E-scooters are easy: They are legal up to 15 mph (Cappelmann says the standard speed for a commuter device is 7 to 8 mph, though some can go far faster), can travel in bike lanes and on roads with speed limits below 30 mph, and don’t require a driver’s license, a registration or a helmet (for users above the ages of 16 and 17; head protection is recommended, however, for all users).

Other devices aren’t allowed on city streets at all. Segways, electronic skateboards, hoverboards and electric unicycles, devices of the kind Cappelmann says he does see riding illegally in bike lanes, are barred from roadways.

The differences in e-bikes are subtle. They are broken down into Classes 1, 2 and 3, going from slowest to fastest, with no driver’s license or registration required for use of any class, all classes restricted to use in bike lanes or on roads with a posted speed limit less than 30 mph, and a helmet required only for use of Class 3. Class 1 devices utilize a pedal assist, which only activates when the user is pedaling, and can travel at a max speed of 20 mph; Class 2 bikes utilize a throttle, requiring no pedaling (except when going up steep slopes), and can travel the same maximum of 20 mph; Class 3 cycles also utilize a throttle and can travel a maximum of 25 mph.

“All three of those classes are basically treated like bicycles,” Cappelmann said. “They’re able to ride in the bike lane, you don’t need a license, you don’t need to register it.”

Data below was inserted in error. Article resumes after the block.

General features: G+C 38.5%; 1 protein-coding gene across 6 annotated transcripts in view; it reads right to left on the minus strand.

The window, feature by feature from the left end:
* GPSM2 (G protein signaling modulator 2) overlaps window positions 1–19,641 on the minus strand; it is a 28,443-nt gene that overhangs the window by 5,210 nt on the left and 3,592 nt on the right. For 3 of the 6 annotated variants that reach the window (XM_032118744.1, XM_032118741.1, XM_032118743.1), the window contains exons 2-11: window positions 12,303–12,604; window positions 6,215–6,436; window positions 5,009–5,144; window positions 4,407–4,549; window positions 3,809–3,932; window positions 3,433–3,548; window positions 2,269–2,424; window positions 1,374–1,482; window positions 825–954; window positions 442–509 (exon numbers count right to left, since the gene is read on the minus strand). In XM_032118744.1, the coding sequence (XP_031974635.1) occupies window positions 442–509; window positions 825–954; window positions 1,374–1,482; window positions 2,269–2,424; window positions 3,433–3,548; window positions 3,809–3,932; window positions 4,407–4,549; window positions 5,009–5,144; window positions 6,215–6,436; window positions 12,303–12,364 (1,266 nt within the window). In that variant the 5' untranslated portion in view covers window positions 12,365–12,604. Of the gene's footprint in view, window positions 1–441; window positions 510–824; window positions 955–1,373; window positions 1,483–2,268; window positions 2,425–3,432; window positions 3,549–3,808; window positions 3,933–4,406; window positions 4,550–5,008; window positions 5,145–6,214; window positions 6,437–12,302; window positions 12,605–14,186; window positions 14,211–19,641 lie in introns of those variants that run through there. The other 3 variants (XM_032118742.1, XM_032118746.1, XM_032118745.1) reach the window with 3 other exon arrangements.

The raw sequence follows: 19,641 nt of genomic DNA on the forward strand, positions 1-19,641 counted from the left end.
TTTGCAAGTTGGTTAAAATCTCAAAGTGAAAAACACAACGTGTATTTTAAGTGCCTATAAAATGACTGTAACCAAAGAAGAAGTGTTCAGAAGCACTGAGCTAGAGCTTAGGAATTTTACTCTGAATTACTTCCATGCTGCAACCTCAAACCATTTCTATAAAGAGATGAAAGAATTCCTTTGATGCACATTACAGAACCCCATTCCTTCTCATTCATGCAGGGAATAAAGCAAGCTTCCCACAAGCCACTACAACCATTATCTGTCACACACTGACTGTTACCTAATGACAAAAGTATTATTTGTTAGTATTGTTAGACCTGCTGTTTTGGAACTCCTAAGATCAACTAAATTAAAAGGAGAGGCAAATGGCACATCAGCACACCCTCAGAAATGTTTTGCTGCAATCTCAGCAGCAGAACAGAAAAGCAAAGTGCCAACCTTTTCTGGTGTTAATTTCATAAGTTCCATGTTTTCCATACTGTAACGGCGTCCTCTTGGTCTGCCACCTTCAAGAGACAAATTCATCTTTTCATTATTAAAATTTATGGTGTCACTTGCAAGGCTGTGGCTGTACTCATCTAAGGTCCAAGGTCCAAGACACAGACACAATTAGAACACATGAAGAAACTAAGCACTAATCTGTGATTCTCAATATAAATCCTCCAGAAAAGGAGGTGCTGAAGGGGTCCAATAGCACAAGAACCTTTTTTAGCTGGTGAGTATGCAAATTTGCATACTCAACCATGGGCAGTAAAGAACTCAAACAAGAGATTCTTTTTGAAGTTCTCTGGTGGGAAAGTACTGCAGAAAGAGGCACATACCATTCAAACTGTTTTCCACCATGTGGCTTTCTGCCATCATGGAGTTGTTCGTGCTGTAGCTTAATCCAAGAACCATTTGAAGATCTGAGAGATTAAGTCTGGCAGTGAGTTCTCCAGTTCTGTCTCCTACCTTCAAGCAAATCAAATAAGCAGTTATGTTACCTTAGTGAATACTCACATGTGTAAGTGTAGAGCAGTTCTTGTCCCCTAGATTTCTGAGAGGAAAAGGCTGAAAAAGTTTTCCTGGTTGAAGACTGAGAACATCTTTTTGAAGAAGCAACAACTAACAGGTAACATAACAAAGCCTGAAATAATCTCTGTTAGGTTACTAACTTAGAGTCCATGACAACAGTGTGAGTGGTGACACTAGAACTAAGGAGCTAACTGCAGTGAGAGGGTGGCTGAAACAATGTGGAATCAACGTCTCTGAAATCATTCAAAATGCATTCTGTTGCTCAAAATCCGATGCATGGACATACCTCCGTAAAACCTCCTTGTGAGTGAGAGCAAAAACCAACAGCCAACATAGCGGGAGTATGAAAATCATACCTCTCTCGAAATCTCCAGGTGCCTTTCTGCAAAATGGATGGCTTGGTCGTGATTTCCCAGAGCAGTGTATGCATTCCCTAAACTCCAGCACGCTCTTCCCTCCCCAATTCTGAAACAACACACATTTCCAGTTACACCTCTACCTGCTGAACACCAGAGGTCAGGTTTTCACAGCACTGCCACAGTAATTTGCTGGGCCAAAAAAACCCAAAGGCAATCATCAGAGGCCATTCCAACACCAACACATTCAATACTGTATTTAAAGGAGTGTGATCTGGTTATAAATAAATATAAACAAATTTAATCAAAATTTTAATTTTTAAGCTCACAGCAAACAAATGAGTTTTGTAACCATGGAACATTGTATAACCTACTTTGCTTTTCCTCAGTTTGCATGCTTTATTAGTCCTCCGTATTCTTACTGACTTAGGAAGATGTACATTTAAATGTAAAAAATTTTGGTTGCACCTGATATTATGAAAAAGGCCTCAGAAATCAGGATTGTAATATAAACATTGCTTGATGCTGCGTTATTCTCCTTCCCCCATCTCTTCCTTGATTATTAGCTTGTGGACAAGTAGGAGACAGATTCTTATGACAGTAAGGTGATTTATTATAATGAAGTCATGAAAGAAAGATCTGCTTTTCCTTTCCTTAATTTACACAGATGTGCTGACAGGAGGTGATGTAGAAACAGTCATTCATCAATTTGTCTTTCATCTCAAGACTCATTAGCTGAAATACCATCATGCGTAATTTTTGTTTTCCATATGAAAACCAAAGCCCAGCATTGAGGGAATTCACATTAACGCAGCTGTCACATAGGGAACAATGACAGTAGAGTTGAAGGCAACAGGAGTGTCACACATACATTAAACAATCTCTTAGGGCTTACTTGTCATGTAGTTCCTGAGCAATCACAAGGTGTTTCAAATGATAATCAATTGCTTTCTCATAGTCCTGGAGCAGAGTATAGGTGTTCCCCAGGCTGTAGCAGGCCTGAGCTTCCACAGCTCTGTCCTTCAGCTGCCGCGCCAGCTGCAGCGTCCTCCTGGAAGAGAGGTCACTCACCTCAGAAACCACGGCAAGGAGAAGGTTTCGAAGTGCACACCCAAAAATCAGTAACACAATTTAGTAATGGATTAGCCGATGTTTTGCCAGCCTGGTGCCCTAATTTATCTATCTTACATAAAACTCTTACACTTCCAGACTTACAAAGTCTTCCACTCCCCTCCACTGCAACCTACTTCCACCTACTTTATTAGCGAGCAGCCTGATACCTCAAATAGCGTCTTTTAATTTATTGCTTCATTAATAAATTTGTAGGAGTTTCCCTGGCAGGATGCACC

A bit more murkiness prevails, however, as it relates to the electric mopeds. They too are broken down into three classes: Class C traveling up to 20 mph, Class B up to 30 mph and Class A up to 40 mph. Class A use requires a driver’s license motorcycle endorsement, while Classes B and C require regular licenses, and a helmet is required for Classes A and B but not C. But there are two major differences between the regulation of e-bikes and their faster counterparts: All mopeds must be registered, requiring their having a vehicle identification number, and Classes C and B are only permitted to ride in the right lane and on the shoulder of the road, while Class A devices are permitted in any vehicular lane.

Actually enforcing those lane permissibility regulations, though, can be difficult. The silhouettes of the different mopeds are the same on the DOT chart. According to Cappelmann, there’s very little one can do in determining moped class without an up-close look.

“I could take every cop in my precinct and just do this enforcement and nothing else, and the next day you’d see just as many out there,” he added.

That logistical issue makes it such that Cappelmann’s officers focus more on citing reckless drivers than enforcing which vehicles are allowed to go where. Pedestrian safety and protection from users speeding down sidewalks and going the wrong way on one-way streets are paramount, and Cappelmann says his enforcement reflects that.

Also at the top of his list of priorities is registration education. He says that while most people know any gasoline-powered vehicle has to be registered with the state DMV, some confusion remains on electric rides.

“People aren’t registering them with the State of New York,” Cappelmann said. “They either don’t know or they don’t have the license, or for whatever other reason.”